Mixed Use

By Patrick Hedlund

Hudson hotel no-go

The investment firm that partnered with Trinity Real Estate to redevelop a former manufacturing building in Hudson Square reportedly lost more than $50 million when the landlord severed ties with the developer last year.

Tribeca Associates, which arranged a deal with property owner Trinity in 2007 to convert 330 Hudson St. into a 22-story luxury hotel with office and retail space, was dismissed by the landlord late last year for reportedly not fulfilling its obligations under the agreement.

According to reports, Trinity had moved to foreclose on the project earlier in 2009 based on claims that Tribeca Associates had slowed its progress due to the recession. This, following the $35 million Tribeca Associates had already invested in demolition, environmental abatement, building stabilization, foundation pouring and steel work, according to Real Estate Weekly. Under the 99-year lease, the developer also paid roughly $15 million up front for three years’ worth of rent.

Erin Roeder, Trinity’s director of strategic neighborhood development, could not comment directly on the project, stating only that plans have returned to the drawing board. “The property is back in our possession, and we’ll be exploring options from here on out,” she said.

Real Estate Weekly suggested that Tribeca Associates might have earned the landlord’s ire when it attempted to lure a commercial tenant away from a Trinity property to take space at 330 Hudson. After Trinity refused to let the tenant, Penguin Books, terminate its lease to move into the renovated building, the landlord renewed the tenant’s lease at another of its nearby properties.

Rents still dropping

Rental prices for most Downtown apartments continued to drop in the year’s first month, hinting that the market hasn’t yet fully bottomed out.

According to a January rental market report from the Real Estate Group New York, the Soho experienced a decrease of 3.82 percent in the average rental price for doorman and non-doorman studios through two-bedrooms since the previous month.

The Lower East Side weathered a 4.18 percent overall reduction, with only one unit type — non-doorman two-bedrooms — showing gains month over month.

But the Financial District saw a modest, 2.18 percent gain overall, with doorman units rising across the board by an average of 6.28 percent.

Tribeca, which along with Soho touts the city’s highest average rental prices, experienced a 1.63 overall drop, with all one- and two-bedroom apartment types suffering reductions.

Battery Park City, where only doorman units were recorded in the report, saw an increase of less than 1 percent overall, including a 3.77 jump in the average price of two-bedrooms.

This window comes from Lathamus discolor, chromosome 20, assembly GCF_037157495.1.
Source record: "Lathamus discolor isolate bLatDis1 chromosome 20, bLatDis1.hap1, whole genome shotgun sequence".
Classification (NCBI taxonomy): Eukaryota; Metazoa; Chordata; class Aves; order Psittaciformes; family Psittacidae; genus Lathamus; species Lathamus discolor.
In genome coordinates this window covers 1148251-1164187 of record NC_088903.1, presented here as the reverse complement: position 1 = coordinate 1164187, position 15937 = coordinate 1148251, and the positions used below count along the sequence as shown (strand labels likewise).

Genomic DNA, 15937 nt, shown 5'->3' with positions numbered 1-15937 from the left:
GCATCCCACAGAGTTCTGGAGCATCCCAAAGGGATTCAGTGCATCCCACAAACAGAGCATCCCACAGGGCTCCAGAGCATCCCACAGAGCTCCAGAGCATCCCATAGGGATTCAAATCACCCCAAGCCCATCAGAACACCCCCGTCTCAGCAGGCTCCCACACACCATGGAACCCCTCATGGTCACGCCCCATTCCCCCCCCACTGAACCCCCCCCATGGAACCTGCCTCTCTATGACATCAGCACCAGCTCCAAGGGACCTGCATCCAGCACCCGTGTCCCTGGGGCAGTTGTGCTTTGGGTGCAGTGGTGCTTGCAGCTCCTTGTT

Manhattan-wide, the largest drops occurred in these same Downtown neighborhoods, with Tribeca doorman two-bedrooms falling by an average of 6.4 percent, Financial District non-doorman studios dropping by 6.12 percent, Village doorman two-bedrooms decreasing by 7.29 percent, L.E.S. non-doorman studios slipping by 8.34 percent and Soho non-doorman two-bedrooms falling by 6.12 percent.

Meanwhile, rents in the Financial District fell last year by nearly 10 percent on average for all residential apartment types while the neighborhood’s vacancy rate more than doubled, according to a report by Platinum Properties.

Single professionals benefited most from the downturn, with rents for studios that include a home office decreasing by 11.1 percent — dropping from an average of $2,981 per month in 2008 to $2,649 last year — the most of all the unit types surveyed.

Rents for traditional studios slipped by 9.88 percent last year—from $2,453 per month in 2008 to $2,211 — while one-bedrooms decreased by 8.3 percent (from $3,059 in 2008 to $2,901 last year).

Two-bedrooms saw the smallest reduction, 7.82 percent, as average rents fell from $4,280 in 2008 to $4,074 last year.

The Financial District had been steadily growing the two years prior to 2009, with average overall gains of 4.89 percent in 2008 and 9.41 in 2007.

The neighborhood’s vacancy rate rose from 2.28 percent in 2008 (of 6,686 total units counted) to 4.98 last year (7,649 units).

Fire sale

Village preservationists are hoping that the well-known buyer of a historic South Village firehouse will maintain as much of the century-old property’s original character as possible.

The building, formerly operated by the New York Fire Patrol, at 84 W. Third St., was reportedly snatched up by CNN uber-anchor Anderson Cooper for $4.3 million last September.

The four-story, Beaux Arts property — complete with indoor fire poles, spiral staircases and murals chronicling the Fire Patrol’s history — represents one of only three remaining firehouses for the now-defunct organization.

West Village/Chelsea architect Cary Tamarkin is handling the build-out, according to city records, and work has already begun at the site, with permits issued for “demolition of interior partitions and plumbing fixtures.”

The Greenwich Village Society for Historic Preservation recently got the New York State Historic Preservation Office to consider the property for inclusion in the State and National Registers of Historic Places, which would afford the owner tax breaks and incentives for preserving as much of the building as possible.